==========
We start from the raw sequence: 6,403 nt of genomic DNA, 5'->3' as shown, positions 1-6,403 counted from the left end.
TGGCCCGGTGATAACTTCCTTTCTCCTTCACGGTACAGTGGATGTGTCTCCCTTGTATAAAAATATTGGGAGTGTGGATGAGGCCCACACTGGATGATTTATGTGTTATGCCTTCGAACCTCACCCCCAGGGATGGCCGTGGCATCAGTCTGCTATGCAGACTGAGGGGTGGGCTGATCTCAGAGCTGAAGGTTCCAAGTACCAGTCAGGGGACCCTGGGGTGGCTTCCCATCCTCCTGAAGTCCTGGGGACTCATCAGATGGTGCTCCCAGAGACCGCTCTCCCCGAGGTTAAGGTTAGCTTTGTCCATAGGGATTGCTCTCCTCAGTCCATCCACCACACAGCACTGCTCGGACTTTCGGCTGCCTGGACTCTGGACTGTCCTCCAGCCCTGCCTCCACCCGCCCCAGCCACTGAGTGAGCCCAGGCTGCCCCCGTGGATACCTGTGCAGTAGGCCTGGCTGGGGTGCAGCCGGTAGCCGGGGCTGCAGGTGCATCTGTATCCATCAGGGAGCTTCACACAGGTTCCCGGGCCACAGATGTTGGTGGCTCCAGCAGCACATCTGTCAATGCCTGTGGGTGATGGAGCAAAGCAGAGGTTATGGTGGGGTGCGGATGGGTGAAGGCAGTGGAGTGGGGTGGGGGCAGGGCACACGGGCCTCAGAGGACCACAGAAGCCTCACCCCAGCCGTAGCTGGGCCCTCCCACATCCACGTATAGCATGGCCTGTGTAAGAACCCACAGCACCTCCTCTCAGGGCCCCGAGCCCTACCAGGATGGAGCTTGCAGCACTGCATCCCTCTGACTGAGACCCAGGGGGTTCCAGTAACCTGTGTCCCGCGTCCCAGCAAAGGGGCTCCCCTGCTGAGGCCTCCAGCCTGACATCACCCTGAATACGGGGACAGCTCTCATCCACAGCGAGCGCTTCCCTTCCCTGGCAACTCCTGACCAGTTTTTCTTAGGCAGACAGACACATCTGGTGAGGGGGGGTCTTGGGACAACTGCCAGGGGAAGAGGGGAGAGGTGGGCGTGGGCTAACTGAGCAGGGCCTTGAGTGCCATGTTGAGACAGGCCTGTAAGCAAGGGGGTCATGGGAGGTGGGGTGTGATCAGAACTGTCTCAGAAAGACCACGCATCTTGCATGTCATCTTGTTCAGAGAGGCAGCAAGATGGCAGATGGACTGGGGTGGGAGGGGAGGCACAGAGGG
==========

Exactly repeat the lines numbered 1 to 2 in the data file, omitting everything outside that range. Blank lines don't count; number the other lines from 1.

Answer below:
We start from the raw sequence: 6,403 nt of genomic DNA, 5'->3' as shown, positions 1-6,403 counted from the left end.
TGGCCCGGTGATAACTTCCTTTCTCCTTCACGGTACAGTGGATGTGTCTCCCTTGTATAAAAATATTGGGAGTGTGGATGAGGCCCACACTGGATGATTTATGTGTTATGCCTTCGAACCTCACCCCCAGGGATGGCCGTGGCATCAGTCTGCTATGCAGACTGAGGGGTGGGCTGATCTCAGAGCTGAAGGTTCCAAGTACCAGTCAGGGGACCCTGGGGTGGCTTCCCATCCTCCTGAAGTCCTGGGGACTCATCAGATGGTGCTCCCAGAGACCGCTCTCCCCGAGGTTAAGGTTAGCTTTGTCCATAGGGATTGCTCTCCTCAGTCCATCCACCACACAGCACTGCTCGGACTTTCGGCTGCCTGGACTCTGGACTGTCCTCCAGCCCTGCCTCCACCCGCCCCAGCCACTGAGTGAGCCCAGGCTGCCCCCGTGGATACCTGTGCAGTAGGCCTGGCTGGGGTGCAGCCGGTAGCCGGGGCTGCAGGTGCATCTGTATCCATCAGGGAGCTTCACACAGGTTCCCGGGCCACAGATGTTGGTGGCTCCAGCAGCACATCTGTCAATGCCTGTGGGTGATGGAGCAAAGCAGAGGTTATGGTGGGGTGCGGATGGGTGAAGGCAGTGGAGTGGGGTGGGGGCAGGGCACACGGGCCTCAGAGGACCACAGAAGCCTCACCCCAGCCGTAGCTGGGCCCTCCCACATCCACGTATAGCATGGCCTGTGTAAGAACCCACAGCACCTCCTCTCAGGGCCCCGAGCCCTACCAGGATGGAGCTTGCAGCACTGCATCCCTCTGACTGAGACCCAGGGGGTTCCAGTAACCTGTGTCCCGCGTCCCAGCAAAGGGGCTCCCCTGCTGAGGCCTCCAGCCTGACATCACCCTGAATACGGGGACAGCTCTCATCCACAGCGAGCGCTTCCCTTCCCTGGCAACTCCTGACCAGTTTTTCTTAGGCAGACAGACACATCTGGTGAGGGGGGGTCTTGGGACAACTGCCAGGGGAAGAGGGGAGAGGTGGGCGTGGGCTAACTGAGCAGGGCCTTGAGTGCCATGTTGAGACAGGCCTGTAAGCAAGGGGGTCATGGGAGGTGGGGTGTGATCAGAACTGTCTCAGAAAGACCACGCATCTTGCATGTCATCTTGTTCAGAGAGGCAGCAAGATGGCAGATGGACTGGGGTGGGAGGGGAGGCACAGAGGG